I was somewhat surprised to hear that contract tracers are instructed to disregard contacts between an known infected person (positive tested) person and their contacts if the duration of a contact is less than 10 minutes (and distance is less than 6 feet)
Considering that the virus is capable of being transmitted by a simple handshake, and because a handshake only takes seconds, a restriction on time duration may be counter productive.*
The only CDC guidance I can find here suggests the criteria should be <6ft for a "prolonged period of time", then goes on to say in a note: "Data are insufficient to precisely define the duration of time that constitutes a prolonged exposure. Recommendations vary on the length of time of exposure from 10 minutes or more to 30 minutes or more."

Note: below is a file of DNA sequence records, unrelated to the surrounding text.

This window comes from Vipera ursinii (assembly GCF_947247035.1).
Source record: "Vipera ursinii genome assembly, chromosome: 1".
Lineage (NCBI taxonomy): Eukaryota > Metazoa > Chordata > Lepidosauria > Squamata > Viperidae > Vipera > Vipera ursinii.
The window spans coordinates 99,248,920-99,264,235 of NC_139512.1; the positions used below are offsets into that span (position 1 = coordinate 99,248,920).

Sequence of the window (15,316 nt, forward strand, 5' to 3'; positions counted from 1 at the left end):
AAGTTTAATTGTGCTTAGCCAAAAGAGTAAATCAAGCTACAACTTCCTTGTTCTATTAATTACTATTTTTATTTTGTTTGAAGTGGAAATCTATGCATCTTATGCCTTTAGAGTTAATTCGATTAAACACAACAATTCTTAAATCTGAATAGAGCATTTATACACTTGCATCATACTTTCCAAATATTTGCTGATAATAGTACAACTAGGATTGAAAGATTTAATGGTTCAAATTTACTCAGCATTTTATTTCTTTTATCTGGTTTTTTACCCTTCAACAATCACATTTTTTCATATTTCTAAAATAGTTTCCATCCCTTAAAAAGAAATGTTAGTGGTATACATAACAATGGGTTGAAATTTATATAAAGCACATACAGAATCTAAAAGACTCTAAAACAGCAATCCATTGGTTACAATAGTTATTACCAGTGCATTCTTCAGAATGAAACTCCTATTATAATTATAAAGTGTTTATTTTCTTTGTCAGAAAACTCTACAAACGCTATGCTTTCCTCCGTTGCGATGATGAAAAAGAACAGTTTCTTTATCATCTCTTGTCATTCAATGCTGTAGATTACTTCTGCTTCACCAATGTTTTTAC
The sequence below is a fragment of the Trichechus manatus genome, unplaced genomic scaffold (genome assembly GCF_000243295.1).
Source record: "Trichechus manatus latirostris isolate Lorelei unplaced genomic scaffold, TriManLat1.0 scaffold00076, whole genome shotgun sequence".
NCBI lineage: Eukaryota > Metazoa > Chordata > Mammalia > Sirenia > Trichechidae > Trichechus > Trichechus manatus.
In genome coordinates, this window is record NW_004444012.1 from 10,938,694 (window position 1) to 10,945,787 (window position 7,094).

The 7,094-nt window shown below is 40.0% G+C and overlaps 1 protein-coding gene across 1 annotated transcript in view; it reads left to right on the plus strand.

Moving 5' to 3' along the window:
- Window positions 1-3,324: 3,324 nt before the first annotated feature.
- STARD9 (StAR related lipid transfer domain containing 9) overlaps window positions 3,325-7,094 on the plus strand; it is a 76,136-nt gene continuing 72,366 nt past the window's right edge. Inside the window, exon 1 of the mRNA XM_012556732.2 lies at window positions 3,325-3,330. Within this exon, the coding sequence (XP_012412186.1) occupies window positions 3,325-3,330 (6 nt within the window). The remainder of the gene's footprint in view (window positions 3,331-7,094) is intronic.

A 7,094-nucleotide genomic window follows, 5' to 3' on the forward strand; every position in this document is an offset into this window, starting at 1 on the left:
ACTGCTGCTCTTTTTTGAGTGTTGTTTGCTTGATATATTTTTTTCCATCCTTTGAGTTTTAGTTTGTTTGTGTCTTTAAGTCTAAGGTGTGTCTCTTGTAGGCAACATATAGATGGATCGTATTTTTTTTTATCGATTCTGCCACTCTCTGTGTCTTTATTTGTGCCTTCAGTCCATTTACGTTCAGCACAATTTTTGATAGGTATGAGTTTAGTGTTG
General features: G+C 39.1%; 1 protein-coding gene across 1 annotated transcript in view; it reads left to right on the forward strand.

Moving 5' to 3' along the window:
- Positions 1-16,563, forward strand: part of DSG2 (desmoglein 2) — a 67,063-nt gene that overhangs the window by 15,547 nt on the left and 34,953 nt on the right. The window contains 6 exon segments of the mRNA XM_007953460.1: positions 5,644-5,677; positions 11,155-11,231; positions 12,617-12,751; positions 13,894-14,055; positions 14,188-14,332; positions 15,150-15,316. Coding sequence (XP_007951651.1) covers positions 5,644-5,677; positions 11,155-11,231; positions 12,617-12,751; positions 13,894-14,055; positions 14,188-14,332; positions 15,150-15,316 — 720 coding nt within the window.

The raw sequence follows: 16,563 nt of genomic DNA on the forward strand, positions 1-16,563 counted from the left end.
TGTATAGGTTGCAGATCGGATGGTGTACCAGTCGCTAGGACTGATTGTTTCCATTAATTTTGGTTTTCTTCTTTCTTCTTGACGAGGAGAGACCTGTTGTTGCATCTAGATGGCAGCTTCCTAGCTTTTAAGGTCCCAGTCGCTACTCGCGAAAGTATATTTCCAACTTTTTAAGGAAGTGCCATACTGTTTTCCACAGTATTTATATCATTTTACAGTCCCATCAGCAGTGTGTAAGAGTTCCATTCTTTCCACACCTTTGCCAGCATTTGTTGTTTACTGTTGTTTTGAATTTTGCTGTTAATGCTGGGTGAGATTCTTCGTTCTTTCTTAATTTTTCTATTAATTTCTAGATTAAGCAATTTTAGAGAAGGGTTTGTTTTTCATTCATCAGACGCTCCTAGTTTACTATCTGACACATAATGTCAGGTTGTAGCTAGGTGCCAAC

IMO, that does not appear to be a sound criteria (as to duration) to define a non-healthcare environment person-to-person contact with a known positive.
So my question is: Are there any other (new and improved???) CDC guidance documents that might alter that "prolonged contact" recommendation, perhaps even discussing the nature of the contact when less than 6 feet.
- counter productive in that it could impart a false sense of security, by not informing a contact that they were potentially exposed to a transmitter.
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